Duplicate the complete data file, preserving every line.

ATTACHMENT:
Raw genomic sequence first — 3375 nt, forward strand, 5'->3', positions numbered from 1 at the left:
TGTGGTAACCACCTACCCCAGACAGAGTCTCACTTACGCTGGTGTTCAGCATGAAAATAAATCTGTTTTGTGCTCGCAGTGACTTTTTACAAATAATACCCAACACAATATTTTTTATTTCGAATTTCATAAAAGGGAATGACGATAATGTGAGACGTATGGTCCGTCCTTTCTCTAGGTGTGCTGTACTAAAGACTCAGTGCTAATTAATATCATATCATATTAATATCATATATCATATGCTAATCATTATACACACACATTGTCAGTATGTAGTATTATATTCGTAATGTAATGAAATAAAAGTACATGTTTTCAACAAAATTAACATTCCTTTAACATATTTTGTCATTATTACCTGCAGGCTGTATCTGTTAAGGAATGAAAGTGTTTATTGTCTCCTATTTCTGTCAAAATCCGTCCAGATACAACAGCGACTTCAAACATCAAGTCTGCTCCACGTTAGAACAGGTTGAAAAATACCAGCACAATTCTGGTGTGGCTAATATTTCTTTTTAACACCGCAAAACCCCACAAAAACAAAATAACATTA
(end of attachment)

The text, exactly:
Raw genomic sequence first — 3375 nt, forward strand, 5'->3', positions numbered from 1 at the left:
TGTGGTAACCACCTACCCCAGACAGAGTCTCACTTACGCTGGTGTTCAGCATGAAAATAAATCTGTTTTGTGCTCGCAGTGACTTTTTACAAATAATACCCAACACAATATTTTTTATTTCGAATTTCATAAAAGGGAATGACGATAATGTGAGACGTATGGTCCGTCCTTTCTCTAGGTGTGCTGTACTAAAGACTCAGTGCTAATTAATATCATATCATATTAATATCATATATCATATGCTAATCATTATACACACACATTGTCAGTATGTAGTATTATATTCGTAATGTAATGAAATAAAAGTACATGTTTTCAACAAAATTAACATTCCTTTAACATATTTTGTCATTATTACCTGCAGGCTGTATCTGTTAAGGAATGAAAGTGTTTATTGTCTCCTATTTCTGTCAAAATCCGTCCAGATACAACAGCGACTTCAAACATCAAGTCTGCTCCACGTTAGAACAGGTTGAAAAATACCAGCACAATTCTGGTGTGGCTAATATTTCTTTTTAACACCGCAAAACCCCACAAAAACAAAATAACATTA